NASA has announced plans to grow the Española chili pepper plant in a garden at the International Space Station, making it the first fruiting plant to be grown in space by U.S. astronauts.
Astronauts and cosmonauts have been growing plants in space stations since 1982, Science Alert says. Russian cosmonauts have been eating produce grown in space since 2003 and American astronauts began doing the same in 2015.
Lettuce, Swiss chard, Chinese cabbage, peas, and radishes have been grown at the International Space Station. However, the Española chili pepper marks the first time U.S. astronauts will grown a fruiting plant in space.
NASA said it chose the plant for its short growing period and the fact that it can be easily pollinated and grow at high altitudes. It could also offer astronauts a more flavorful food option.
Astronauts eat various prepackaged and dehydrated foods in space, however, many have requested more spicy and flavorful eats, NASA plant physiologist Ray Wheeler told the Rio Grande Sun.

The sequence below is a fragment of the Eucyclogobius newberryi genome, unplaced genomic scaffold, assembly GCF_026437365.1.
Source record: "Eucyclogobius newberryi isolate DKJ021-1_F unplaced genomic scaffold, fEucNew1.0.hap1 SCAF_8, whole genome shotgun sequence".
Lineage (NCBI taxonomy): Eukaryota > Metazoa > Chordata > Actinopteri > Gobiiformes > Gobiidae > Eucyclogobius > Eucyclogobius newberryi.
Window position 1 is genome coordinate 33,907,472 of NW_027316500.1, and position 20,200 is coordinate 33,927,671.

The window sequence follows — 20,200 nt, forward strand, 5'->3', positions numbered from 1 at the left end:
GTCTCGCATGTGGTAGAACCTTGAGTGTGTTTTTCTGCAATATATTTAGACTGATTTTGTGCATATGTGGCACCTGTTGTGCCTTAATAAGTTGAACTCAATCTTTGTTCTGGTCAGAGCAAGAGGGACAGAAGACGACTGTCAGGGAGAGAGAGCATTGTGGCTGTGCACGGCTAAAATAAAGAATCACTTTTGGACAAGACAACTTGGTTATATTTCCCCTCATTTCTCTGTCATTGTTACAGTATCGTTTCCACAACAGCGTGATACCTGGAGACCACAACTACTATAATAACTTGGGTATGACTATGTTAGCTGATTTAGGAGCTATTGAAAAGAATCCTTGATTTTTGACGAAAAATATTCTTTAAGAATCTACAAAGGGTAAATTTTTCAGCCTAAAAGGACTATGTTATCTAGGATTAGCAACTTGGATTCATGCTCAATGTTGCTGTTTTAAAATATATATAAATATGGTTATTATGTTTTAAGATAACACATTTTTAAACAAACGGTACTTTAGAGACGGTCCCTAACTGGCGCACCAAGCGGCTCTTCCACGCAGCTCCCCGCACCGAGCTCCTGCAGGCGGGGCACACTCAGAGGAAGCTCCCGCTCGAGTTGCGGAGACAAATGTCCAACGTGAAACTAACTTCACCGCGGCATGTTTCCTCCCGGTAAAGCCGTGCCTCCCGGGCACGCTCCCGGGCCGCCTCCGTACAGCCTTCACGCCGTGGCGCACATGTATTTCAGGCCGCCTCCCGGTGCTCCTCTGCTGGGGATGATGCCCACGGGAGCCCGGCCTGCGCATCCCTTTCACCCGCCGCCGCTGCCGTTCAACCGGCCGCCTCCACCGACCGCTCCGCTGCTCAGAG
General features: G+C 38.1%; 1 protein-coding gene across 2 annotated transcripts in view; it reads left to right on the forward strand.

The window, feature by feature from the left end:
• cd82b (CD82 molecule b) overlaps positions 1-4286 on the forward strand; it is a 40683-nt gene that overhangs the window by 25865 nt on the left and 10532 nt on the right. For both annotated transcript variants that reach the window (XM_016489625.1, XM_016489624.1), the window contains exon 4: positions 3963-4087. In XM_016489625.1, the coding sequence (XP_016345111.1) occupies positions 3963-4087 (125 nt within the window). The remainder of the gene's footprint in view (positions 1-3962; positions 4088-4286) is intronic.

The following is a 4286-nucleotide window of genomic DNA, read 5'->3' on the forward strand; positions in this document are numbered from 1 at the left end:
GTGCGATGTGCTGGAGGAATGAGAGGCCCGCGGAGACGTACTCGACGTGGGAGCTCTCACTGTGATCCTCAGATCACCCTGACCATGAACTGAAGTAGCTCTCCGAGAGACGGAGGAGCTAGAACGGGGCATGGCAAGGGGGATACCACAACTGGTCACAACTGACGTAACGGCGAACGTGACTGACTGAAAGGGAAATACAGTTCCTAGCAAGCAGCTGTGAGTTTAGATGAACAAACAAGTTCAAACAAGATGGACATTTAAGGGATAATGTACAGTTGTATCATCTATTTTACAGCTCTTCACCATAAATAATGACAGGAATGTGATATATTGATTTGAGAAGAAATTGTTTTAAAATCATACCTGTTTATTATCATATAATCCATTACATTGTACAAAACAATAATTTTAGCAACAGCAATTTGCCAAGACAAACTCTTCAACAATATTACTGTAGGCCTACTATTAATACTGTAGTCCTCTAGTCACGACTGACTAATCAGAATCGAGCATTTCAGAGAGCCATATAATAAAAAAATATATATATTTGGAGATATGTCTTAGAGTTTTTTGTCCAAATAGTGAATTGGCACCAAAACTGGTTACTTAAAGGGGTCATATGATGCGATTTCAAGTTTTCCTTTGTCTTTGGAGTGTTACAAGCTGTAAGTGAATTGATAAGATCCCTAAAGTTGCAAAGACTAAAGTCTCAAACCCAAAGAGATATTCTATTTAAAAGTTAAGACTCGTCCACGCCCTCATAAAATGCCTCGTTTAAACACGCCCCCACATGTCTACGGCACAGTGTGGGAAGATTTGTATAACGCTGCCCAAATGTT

The Española pepper plant could also offer astronauts nutritional benefits. Chili peppers are a source of vitamin A, vitamin C, and vitamin B6.
NASA is testing to see how the plant grows under simulated space conditions on Earth. Plants can struggle growing in microgravity since their root systems rely on Earth’s gravity to stabilize themselves and grow, Science Alert explains. In space, experts use lighting and other techniques to guide the plant and help it work out which way is up and down.
If the Española pepper plant testing is successful, the plant will be sent to the space station between November this year and January 2020.
Vegan Food on Mars
The pepper plant project ties into NASA’s wider vision of traveling to and sustaining life on Mars.
The shortest possible trip to Mars would take around six months. Astronauts could stay there for around one year, meaning food would need to last the group two years altogether. Prepackaged meals wouldn’t last the full duration so NASA horticultural scientist Jacob Torres and his team are working to figure out which foods could be grown in space to offer a replenishable food source.
“We can build all the rockets we want to go to Mars, but it won’t work unless we have food to eat,” Torres said to the Rio Grande Sun.
Silje Wolff, plant physiologist at the Centre for Interdisciplinary Research in Space (CIRiS), is also working to bring plant-based food to space. “The dream of every astronaut is to be able to eat fresh food – like strawberries, cherry tomatoes, or anything that’s really flavorful. Someday that will certainly be possible. We envision a greenhouse with several varieties of vegetables,” Wolff said in a statement.